To begin using Adaxes, you must first download and install the software. The installation is simple and behaves as you’d expect from a conventional MSI-based installer. However, keep in mind that the installer requires.NET 3.5, which is not installed by default. You must also be logged in as a domain user to utilize the installer. I attempted to install it as the domain administrator, but it failed.
A server component and an administrative console are included in the package. Although the server component may be installed on the same system, it is advised that the management interface be installed on your workstation.
Softerra Adaxes Installation
On a Windows Server 2012 R2 server in my lab, I’ve installed the Adaxes Service. On a Windows 8.1 computer in the same domain, I installed the Service Administration Console and PowerShell Module for AD.
When I initially opened the admin portal, I was pleasantly delighted to discover that it recognized the server where I had installed Adaxes Service. I then carefully followed all of the needed post-installation processes, even though I didn’t have much to do since I was just dealing with one domain.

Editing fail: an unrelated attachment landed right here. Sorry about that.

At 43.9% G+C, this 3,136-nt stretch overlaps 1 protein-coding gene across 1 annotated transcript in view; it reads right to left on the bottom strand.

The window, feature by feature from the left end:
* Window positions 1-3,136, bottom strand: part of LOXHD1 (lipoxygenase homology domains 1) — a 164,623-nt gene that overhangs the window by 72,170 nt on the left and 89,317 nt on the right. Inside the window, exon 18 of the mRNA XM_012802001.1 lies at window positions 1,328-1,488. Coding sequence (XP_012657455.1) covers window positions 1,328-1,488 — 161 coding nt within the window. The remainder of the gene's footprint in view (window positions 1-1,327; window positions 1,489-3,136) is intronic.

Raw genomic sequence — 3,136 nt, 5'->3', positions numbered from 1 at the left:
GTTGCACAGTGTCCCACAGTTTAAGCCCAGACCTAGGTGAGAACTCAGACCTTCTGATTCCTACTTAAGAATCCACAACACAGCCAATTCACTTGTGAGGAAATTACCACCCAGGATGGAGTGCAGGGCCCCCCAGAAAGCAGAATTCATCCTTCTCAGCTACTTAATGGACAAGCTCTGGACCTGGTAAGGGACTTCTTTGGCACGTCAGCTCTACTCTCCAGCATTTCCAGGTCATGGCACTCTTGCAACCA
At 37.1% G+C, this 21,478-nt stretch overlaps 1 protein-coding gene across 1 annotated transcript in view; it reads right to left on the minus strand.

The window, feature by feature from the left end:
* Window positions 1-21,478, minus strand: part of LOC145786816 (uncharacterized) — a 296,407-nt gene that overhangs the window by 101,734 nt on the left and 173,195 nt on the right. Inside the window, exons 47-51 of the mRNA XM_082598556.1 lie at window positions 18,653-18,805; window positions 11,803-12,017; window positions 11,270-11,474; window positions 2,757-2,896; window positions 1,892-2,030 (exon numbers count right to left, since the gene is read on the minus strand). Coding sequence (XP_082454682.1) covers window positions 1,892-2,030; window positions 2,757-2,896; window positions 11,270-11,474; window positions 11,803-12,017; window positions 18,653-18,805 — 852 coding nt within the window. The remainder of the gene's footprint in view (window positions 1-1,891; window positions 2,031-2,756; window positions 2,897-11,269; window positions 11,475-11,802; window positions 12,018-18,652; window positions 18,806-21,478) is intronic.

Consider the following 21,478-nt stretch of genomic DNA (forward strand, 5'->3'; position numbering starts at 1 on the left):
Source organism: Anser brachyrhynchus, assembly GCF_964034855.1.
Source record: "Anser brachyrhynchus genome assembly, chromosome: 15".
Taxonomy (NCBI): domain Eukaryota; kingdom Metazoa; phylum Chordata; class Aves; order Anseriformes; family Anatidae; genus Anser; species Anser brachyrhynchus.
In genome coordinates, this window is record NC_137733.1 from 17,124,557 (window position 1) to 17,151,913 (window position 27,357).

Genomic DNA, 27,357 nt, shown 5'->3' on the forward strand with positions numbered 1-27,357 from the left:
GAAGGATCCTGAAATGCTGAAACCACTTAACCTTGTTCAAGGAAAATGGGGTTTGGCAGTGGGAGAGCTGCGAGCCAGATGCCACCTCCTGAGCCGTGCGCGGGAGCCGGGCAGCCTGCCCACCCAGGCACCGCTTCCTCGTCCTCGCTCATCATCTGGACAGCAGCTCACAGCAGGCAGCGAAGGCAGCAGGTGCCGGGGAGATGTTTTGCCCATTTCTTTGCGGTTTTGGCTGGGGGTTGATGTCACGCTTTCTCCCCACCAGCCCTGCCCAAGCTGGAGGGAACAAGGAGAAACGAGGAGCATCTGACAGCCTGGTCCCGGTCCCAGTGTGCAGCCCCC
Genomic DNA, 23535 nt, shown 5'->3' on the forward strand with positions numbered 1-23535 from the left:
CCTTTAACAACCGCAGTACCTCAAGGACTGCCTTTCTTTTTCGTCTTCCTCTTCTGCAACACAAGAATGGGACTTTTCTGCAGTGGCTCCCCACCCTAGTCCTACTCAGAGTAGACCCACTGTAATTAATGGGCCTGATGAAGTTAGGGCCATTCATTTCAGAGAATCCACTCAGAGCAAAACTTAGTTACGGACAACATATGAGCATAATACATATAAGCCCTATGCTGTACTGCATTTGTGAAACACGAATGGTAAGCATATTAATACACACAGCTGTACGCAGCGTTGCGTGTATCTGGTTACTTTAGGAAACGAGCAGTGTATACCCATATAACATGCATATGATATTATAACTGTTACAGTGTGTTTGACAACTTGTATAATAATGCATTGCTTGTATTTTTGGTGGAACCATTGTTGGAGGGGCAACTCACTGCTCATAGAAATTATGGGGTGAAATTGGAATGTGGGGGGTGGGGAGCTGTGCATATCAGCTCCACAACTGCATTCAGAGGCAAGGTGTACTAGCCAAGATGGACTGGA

Adaxes post-installation procedures
I was ready to start once I had the product installed. I’m not going to discuss a few of Adaxes’ components, the self-service portal and the AD administration component, since my major emphasis is on automation. I can’t reasonably examine both of these components in the depth they deserve since there’s so much to each of them. I recommend visiting their product information website for additional details on those characteristics.
In this post, I’ll show you how Adaxes’ AD automation tools may help you and your company save time, keep AD organized, and standardize your AD administration operations.
First, I’d like to cover Business Procedures in Adaxes. When shown the demo of the product the concept that I was really interested in was Business Procedures. In Adaxes-speak, Business Procedures are like automation workflows complete with triggers, conditional logic and actions of all kinds. Adaxes has the ability, through Business Procedures, to not only automate various things with AD but can tie into many other things like user home folder creation, creating Exchange mailboxes, provisioning accounts in Office 365 and even running PowerShell scripts! All of these actions are completely customizable based on a number of conditions.